Stop HS2 campaign poster
Stop HS2 campaign poster (Reuters)

Britain's much-anticipated £50bn high-speed rail line (HS2) linking London and the north at speeds up to 250mph was supposed to be the jewel in the crown of the UK's struggling rail network, dragging it into the 21st century and bringing a huge boost to the national economy. Yet it may never be built.

As politics has, inevitably, taken the project over, so its fortunes have taken a major turn for the worse amid growing signs the Labour party may yet pull the plug on the entire scheme believing the public are sceptical.

Prime Minister David Cameron may be the chief cheerleader for it, but this massive 15-year undertaking has become the Opposition's project to kill or create as they see fit. And it is looking like it might be kill.

Any project of this size requiring public investment is always either going to start off political or quickly turn political and the only real surprise is that it seems to have taken HS2 a long time to get there. Well it is a rail network.

But what we are now seeing is real doubt being raised over its future as Labour and the Tories consider the relative merits of being seen as either the party that placed the jewel in that crown, or the one which stopped a £50bn folly, a vanity project.

The prime minister has rightly accepted that, with a project as long-term as rebuilding the nation's rail network, it would simply not be realistic to expect it to even start without full, robust cross-party agreement.

"If Labour continues to support it, which they should and I believe they will, then of course it will have all-party support and it will proceed," he said at the weekend.

"If Labour are to run away from this they will be letting down the Midlands, they will be letting down the North, they will be kicking sand in the face of council leaders right across the country who want this to go ahead," he added.

But at the moment, Labour is refusing to give a "blank cheque" to the scheme and is clearly enjoying watching Cameron wriggle.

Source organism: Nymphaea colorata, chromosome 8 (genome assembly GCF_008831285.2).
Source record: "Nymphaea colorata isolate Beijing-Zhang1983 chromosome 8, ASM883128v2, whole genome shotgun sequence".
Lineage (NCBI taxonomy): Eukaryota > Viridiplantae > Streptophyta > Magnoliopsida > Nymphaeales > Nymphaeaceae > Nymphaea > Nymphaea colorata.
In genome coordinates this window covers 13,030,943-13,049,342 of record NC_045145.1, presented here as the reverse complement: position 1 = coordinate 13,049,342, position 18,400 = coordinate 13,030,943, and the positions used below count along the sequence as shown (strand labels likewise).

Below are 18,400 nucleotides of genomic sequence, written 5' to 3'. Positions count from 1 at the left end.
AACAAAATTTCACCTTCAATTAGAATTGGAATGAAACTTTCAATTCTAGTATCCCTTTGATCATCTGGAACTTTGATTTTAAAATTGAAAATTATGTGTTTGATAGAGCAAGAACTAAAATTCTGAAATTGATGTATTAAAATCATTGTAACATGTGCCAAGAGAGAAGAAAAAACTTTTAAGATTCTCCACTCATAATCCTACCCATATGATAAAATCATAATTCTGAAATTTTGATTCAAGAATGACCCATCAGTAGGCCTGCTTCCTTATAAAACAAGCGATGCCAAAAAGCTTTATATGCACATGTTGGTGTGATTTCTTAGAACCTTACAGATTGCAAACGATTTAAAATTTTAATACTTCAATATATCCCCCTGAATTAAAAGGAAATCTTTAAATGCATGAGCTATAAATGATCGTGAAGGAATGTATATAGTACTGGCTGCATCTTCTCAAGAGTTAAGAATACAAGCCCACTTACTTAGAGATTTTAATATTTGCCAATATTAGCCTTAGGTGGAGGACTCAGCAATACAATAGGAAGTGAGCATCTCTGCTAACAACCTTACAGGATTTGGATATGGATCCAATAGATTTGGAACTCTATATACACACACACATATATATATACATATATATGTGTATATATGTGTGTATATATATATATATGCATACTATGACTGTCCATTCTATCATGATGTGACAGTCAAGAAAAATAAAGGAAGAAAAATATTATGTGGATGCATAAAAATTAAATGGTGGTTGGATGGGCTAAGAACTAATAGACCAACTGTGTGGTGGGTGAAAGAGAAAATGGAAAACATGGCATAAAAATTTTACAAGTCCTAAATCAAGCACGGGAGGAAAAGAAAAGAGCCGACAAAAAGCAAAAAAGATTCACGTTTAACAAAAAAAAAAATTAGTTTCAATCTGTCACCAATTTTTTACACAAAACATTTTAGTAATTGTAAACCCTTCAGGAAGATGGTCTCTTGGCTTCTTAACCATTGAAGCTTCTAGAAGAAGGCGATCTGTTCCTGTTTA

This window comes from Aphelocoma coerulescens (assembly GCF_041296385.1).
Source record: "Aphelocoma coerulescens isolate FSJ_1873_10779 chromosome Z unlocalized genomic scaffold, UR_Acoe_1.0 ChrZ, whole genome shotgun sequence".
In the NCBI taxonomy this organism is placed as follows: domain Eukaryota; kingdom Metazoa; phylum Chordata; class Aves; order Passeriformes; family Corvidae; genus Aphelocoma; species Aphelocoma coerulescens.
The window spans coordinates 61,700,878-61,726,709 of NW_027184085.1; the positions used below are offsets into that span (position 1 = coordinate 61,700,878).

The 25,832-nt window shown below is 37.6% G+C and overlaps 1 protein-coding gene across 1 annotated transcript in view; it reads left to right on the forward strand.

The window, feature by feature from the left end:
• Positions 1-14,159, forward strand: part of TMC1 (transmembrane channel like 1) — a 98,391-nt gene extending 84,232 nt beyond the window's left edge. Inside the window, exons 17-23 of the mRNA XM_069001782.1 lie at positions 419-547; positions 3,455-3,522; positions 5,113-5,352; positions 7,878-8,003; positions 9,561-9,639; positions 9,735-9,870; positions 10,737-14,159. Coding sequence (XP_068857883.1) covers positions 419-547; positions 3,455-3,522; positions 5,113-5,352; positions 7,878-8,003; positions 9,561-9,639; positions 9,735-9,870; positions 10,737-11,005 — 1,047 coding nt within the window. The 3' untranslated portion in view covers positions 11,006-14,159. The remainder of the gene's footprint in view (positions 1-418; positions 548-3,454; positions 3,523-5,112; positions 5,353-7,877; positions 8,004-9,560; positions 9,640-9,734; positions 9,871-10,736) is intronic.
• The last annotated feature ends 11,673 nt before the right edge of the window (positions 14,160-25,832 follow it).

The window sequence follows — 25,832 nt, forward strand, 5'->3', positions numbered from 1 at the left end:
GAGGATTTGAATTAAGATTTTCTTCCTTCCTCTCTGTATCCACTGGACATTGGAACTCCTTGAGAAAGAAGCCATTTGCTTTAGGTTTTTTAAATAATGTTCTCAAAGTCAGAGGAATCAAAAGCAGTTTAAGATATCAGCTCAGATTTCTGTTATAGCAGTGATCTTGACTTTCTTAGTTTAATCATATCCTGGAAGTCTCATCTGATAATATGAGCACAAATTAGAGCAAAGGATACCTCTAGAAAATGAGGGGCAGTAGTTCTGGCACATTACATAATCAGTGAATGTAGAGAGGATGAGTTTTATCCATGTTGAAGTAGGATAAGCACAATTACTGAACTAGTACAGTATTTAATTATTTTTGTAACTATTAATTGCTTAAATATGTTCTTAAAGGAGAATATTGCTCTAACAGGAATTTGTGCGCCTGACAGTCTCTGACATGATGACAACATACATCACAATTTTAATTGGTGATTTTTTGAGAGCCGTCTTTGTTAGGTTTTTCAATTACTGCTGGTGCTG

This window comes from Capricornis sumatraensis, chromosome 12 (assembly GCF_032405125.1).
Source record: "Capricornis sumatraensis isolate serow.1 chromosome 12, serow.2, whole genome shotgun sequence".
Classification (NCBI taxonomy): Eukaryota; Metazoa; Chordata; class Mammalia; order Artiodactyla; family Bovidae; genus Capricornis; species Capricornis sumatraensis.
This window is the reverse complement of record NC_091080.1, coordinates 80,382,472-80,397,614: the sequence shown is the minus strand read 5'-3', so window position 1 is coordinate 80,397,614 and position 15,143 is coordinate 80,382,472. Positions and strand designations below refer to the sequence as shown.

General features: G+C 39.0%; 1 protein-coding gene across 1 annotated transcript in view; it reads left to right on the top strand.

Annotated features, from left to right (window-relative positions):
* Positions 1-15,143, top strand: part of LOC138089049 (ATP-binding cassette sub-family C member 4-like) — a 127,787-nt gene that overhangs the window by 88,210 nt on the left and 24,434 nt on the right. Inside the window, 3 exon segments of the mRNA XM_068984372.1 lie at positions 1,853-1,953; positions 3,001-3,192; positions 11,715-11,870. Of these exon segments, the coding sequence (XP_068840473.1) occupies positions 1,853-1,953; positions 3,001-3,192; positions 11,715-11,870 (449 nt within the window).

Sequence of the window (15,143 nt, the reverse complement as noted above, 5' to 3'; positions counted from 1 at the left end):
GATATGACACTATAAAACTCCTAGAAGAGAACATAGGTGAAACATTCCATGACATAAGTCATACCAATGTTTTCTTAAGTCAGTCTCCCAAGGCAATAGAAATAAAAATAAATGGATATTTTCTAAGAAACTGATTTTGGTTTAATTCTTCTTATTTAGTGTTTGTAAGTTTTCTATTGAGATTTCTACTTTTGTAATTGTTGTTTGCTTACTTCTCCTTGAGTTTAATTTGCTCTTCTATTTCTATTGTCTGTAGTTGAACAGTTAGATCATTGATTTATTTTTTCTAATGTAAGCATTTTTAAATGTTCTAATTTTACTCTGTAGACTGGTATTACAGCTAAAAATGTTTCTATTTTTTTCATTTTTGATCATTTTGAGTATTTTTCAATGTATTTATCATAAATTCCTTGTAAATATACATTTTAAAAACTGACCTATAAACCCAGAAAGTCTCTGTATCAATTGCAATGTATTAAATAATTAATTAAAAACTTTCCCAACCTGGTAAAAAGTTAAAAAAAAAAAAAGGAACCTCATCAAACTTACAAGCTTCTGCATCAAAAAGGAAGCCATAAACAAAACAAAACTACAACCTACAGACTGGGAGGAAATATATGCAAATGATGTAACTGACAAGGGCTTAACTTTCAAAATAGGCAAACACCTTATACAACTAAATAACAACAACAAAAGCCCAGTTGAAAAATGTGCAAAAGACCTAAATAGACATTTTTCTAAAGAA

Shadow Chancellor Ed Balls first signalled the change of tack when he told Labour's annual conference: "The question is not just whether a new high-speed line is a good idea or a bad idea, but whether it is the best way to spend £50 billion for the future of our country."

Speculation that Labour is having second thoughts has only intensified since and Deputy Leader Harriet Harman told the BBC's Marr Show: "We are in favour of rail infrastructure for commuters and also for long-distance travellers and freight, but not at any cost, and what Ed Balls is saying is we have to keep a strong eye on the costs as well as on the benefits.

"It's no good the government simply complaining about people who are raising these issues. They should be addressing these issues, controlling costs and being properly analytical about the benefits," she said.

Treasury Secretary Danny Alexander, meanwhile, said he was absolutely confident the project would be completed within budget and that he had a good grip on the costs.

Earlier this month it was revealed that a report by KPMG, which boosted the government's case that the link would boost the nation's economy by £15bn a year, had also found 50 areas, including Bristol, Cambridge and Aberdeen , could lose up to £220m each.

Meanwhile there is a powerful anti-HS2 campaign amongst residents on the proposed line of the project and worries that it has become a huge vanity scheme, reminiscent of the Millennium Dome which turned into a PR nightmare for the last Labour government.

Ministers seem to accept they have so far failed to make a strong, positive case for the link, but that is about to change with a new campaign planned to push the benefits of the project.

That was helped by a report from Network Rail suggesting there would be 14 years of disruption and weekend rail closures if the scheme did not go ahead. And a new government report setting out the necessity of the project is due this week.

So what travellers, residents and businesses are now facing is potentially months of political wrangling and uncertainty as the pro and anti lobbies make their cases.

It may all seem a little late in the day, but the battle over HS2 is really only just beginning.